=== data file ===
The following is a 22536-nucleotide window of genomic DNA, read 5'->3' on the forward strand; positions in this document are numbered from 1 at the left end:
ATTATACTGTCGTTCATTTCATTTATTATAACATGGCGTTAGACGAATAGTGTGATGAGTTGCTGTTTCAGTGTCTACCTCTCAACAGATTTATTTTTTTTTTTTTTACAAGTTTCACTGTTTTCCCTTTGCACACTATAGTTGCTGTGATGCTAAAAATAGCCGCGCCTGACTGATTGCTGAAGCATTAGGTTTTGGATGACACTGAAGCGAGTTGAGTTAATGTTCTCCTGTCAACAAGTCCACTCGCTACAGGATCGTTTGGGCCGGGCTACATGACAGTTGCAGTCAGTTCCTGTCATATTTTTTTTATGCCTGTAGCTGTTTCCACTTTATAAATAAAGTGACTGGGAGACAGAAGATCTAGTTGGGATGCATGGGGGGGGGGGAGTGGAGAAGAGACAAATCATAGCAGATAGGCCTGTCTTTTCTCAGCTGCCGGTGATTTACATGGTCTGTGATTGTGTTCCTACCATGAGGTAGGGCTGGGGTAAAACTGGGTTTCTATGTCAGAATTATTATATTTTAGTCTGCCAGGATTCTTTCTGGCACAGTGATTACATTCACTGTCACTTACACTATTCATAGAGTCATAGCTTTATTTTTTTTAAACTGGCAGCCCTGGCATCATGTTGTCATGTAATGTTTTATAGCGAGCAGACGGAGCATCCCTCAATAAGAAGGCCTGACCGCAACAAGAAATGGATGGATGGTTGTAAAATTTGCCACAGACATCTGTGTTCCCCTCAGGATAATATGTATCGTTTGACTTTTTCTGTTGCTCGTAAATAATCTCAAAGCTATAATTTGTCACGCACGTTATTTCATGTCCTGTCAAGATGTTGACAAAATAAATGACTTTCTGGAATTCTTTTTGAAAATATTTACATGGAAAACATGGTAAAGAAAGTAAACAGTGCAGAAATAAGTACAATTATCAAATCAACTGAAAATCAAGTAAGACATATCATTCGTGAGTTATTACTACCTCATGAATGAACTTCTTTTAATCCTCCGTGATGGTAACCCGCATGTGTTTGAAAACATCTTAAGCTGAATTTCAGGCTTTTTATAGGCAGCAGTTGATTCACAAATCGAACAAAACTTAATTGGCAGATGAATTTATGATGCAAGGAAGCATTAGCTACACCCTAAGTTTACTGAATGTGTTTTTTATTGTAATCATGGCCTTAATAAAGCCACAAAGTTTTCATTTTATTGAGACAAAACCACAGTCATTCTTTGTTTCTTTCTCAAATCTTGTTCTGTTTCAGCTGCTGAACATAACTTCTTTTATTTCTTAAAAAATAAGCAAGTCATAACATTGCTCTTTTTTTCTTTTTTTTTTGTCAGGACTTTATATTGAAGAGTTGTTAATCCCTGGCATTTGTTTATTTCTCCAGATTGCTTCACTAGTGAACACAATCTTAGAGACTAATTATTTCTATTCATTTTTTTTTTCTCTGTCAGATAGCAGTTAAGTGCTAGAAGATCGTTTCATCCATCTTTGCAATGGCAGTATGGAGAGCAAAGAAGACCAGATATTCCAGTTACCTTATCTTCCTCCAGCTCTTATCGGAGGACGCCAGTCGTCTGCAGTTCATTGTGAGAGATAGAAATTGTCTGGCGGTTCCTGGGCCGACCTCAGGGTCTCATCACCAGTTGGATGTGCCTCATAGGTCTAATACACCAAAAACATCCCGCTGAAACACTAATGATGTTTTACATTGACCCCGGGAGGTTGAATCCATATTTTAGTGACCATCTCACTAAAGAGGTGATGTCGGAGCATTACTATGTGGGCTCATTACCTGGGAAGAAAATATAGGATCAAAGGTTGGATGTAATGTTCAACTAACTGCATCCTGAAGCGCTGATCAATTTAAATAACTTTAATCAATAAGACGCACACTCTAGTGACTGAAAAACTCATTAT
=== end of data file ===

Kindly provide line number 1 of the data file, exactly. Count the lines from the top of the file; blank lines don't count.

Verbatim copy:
The following is a 22536-nucleotide window of genomic DNA, read 5'->3' on the forward strand; positions in this document are numbered from 1 at the left end: